Thursday, January 03, 2008
History Channel cosmology, and CERN: here, the strangelets and mega-disasters are the stuff of sci-fi movies
The History Channel seems to be going into repeats on its Mega-Disasters, and it may be stretching things to make too much out of the cosmology in its Universe series, but there may be something here.
January 1, the Universe series discussed three kinds of “cosmic holes” – worm, white and black. That’s not the same idea as the 2001 Disney adventure movie with Shia LaBeouf. No, here we’re talking about basic notions in physics. The white variety are fountains that spew matter into the universe (we’ve never found them). The wormholes would presumably take us to parallel universes in multi-dimensional space (by connecting branes), like a shortcut eaten through an apple. Black holes are, of course, well known: there are millions of the stellar kind in each galaxy, formed by supernovae, and there are the supermassive ones at the centers of galaxies. In rare cases, they merged. Previous History channel programs had dealt with the very remote possibility of a gamma ray burst from one of these hitting the earth every few billion years or so.
The end of the New Years Night Universe presentation discussed some large accelerators around the world, such as one in Switzerland, near Geneva and the border with France. This one belongs to CERN, the European Organization for Nuclear Research. CERN has a web entry that claims that the World Wide Web was invented by one of its scientists, Tim Bernes-Lee, in 1990, at this link. (The root website appears to be the School:). Now that is quite a claim (not quite like Al Gore ‘s), because the elements of the Internet were invented in various defense-oriented entities and universities starting back in the 1960s, and the public did not gain the right to use it until 1992. CERN (and other similar accelerators around the world, as in Texas and Illinois) are concerned with basic particle physics research, and not speculations of science fiction.
Various Internet personalities have speculated whether CERN or similar activities could conceivably lead to the production of black holes that swallow the earth, or to strangelets that produce runaway deterioration of space-time. That speculation occurs in a book by Sir Martin Rees “Our Final Hour” (Basic, 2004). It also appears on sites like “Risk Evaluation Forum” But the History Channel Universe program, contrary to the sensationalism of many of its other films, toned down this speculation to be essentially impossible.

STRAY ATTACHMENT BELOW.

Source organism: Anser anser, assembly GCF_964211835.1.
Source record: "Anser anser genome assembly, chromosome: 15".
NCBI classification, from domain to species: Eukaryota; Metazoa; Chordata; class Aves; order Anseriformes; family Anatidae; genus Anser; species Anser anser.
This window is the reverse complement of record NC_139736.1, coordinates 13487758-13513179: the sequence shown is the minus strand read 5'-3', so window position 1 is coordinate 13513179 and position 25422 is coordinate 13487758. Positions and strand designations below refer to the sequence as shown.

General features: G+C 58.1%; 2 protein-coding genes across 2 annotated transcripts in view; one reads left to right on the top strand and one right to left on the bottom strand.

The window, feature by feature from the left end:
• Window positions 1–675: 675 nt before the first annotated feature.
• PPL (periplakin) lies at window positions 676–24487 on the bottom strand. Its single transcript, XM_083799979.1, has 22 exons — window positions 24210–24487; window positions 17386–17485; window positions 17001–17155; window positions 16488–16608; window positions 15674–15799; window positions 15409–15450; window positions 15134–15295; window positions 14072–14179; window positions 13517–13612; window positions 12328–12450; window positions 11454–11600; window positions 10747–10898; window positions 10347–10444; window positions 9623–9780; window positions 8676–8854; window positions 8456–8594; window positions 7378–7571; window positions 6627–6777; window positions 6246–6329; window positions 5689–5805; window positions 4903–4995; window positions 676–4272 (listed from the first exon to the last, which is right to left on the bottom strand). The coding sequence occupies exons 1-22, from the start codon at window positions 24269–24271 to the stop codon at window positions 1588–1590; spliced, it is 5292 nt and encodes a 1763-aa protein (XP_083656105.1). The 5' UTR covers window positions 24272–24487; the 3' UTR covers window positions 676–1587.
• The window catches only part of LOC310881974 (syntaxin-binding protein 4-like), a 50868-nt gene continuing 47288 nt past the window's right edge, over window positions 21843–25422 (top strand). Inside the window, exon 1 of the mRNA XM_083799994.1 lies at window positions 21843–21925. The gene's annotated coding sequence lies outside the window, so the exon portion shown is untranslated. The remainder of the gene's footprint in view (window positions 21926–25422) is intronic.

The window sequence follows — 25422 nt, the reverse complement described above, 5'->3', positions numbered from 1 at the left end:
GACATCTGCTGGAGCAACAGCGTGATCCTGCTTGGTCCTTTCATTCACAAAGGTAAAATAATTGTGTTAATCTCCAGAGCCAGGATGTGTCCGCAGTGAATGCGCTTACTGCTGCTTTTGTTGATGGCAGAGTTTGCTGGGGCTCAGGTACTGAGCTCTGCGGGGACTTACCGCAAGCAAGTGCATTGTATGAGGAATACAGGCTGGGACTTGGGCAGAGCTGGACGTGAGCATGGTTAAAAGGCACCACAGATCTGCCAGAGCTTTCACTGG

Mini-black holes would present a confluence of general relativity and quantum mechanics, and challenge questions as to whether information in an object that sunk beyond the Schwarzschild Radius (event horizon) of a black hole could ever be recovered. The idea that information could be preserved in black holes and transported (faster than the speed of light) to other points in this or other universes was popular and circulated in some papers in the 1970s (such as Jeffrey Mishlov’es) and picked up by the “New Age” movement of the time. There are many articles about these matters on Wikipedia, which is trying to get some professional physicists to fill in the details and sources for the claims made.
The "Universe" show did make the point that the deeper laws of physics -- the mathematical constants, and the apparent impossibility of transcending the speed of light, the operations of relativity, and the avoidance of time travel paradoxes -- all seem to be nature's way of "protecting itself." One could extrapolate from this into religious notions of personal morality.
Along these lines, it’s interesting how science builds up in blocks. The basics of physics (or physical science) lead to chemistry; the descriptive facts on the Periodic Table, leading to all the possible valences, orbitals and electronegativities (so much the subject matter of AP chemistry courses) all follow from the physics of elementary particles. From this, at the next level, are inorganic compounds and then the whole world of organic chemistry, the bane of pre-med students in college. Then, of course, biology builds on chemistry, from ATP to amino acids to RNA and DNA, to cells, with its life cycles, forming patterns that have “moral” or religious significance to people and that seem beyond explanation without some sort of intelligent design, in the minds of some people.
Nevertheless, the idea of a mini black hole does give rise to some loglines for sci-fi movies or novels. I am working on a novel manuscript, which I may title “Brothers Simple” and I won’t give the plot (“beginning, middle, end” etc.) here (I have three different formulations from the viewpoints of several different characters) but I’ll hint at the sci-fi scenario, as another possible “mega-disaster.” A certain infection appears in some older people with unknown transmission and becomes recognized as a bizarre retroviral disease. The viral proteins can accommodate certain radioactive atoms (like a new allotrope of astatine) that produce micro black holes that allow the information imprints of other personalities to be imported. A few infected individuals take on the identities of selected from entities called the “144000”. People start disappearing, with their identities assimilated by others, as the world approaches an apocalypse. That’s the basic idea. It’s got a ways to go before winding up on imdb.